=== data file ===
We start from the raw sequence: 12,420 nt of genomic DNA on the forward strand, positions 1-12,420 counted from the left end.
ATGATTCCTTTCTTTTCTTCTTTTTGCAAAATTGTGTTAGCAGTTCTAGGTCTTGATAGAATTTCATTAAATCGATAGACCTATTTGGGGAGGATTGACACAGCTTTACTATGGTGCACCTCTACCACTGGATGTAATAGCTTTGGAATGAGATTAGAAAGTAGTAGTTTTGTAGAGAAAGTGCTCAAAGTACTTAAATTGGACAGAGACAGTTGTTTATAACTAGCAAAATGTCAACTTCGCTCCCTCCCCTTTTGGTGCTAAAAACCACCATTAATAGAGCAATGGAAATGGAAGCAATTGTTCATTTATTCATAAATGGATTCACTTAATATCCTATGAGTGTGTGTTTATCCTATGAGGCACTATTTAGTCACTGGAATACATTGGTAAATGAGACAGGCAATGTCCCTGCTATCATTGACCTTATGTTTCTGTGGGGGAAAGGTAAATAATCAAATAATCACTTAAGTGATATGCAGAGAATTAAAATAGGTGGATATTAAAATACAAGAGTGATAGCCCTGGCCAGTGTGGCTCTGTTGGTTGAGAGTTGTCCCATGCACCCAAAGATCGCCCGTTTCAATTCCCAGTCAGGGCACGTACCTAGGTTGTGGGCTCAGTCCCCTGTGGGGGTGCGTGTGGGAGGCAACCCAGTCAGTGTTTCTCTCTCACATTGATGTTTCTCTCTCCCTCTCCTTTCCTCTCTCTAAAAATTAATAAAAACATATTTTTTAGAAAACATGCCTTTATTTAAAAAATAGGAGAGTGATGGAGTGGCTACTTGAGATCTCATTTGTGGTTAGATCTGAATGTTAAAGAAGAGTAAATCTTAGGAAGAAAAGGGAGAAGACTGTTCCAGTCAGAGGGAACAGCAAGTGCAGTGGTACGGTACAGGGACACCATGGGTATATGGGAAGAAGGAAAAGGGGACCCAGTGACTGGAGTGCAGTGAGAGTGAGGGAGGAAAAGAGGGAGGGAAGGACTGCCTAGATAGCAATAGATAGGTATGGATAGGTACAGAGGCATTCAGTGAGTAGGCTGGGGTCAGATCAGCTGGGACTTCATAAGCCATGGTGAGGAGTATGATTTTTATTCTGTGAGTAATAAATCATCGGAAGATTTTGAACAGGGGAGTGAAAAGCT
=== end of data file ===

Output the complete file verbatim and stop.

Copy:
We start from the raw sequence: 12,420 nt of genomic DNA on the forward strand, positions 1-12,420 counted from the left end.
ATGATTCCTTTCTTTTCTTCTTTTTGCAAAATTGTGTTAGCAGTTCTAGGTCTTGATAGAATTTCATTAAATCGATAGACCTATTTGGGGAGGATTGACACAGCTTTACTATGGTGCACCTCTACCACTGGATGTAATAGCTTTGGAATGAGATTAGAAAGTAGTAGTTTTGTAGAGAAAGTGCTCAAAGTACTTAAATTGGACAGAGACAGTTGTTTATAACTAGCAAAATGTCAACTTCGCTCCCTCCCCTTTTGGTGCTAAAAACCACCATTAATAGAGCAATGGAAATGGAAGCAATTGTTCATTTATTCATAAATGGATTCACTTAATATCCTATGAGTGTGTGTTTATCCTATGAGGCACTATTTAGTCACTGGAATACATTGGTAAATGAGACAGGCAATGTCCCTGCTATCATTGACCTTATGTTTCTGTGGGGGAAAGGTAAATAATCAAATAATCACTTAAGTGATATGCAGAGAATTAAAATAGGTGGATATTAAAATACAAGAGTGATAGCCCTGGCCAGTGTGGCTCTGTTGGTTGAGAGTTGTCCCATGCACCCAAAGATCGCCCGTTTCAATTCCCAGTCAGGGCACGTACCTAGGTTGTGGGCTCAGTCCCCTGTGGGGGTGCGTGTGGGAGGCAACCCAGTCAGTGTTTCTCTCTCACATTGATGTTTCTCTCTCCCTCTCCTTTCCTCTCTCTAAAAATTAATAAAAACATATTTTTTAGAAAACATGCCTTTATTTAAAAAATAGGAGAGTGATGGAGTGGCTACTTGAGATCTCATTTGTGGTTAGATCTGAATGTTAAAGAAGAGTAAATCTTAGGAAGAAAAGGGAGAAGACTGTTCCAGTCAGAGGGAACAGCAAGTGCAGTGGTACGGTACAGGGACACCATGGGTATATGGGAAGAAGGAAAAGGGGACCCAGTGACTGGAGTGCAGTGAGAGTGAGGGAGGAAAAGAGGGAGGGAAGGACTGCCTAGATAGCAATAGATAGGTATGGATAGGTACAGAGGCATTCAGTGAGTAGGCTGGGGTCAGATCAGCTGGGACTTCATAAGCCATGGTGAGGAGTATGATTTTTATTCTGTGAGTAATAAATCATCGGAAGATTTTGAACAGGGGAGTGAAAAGCT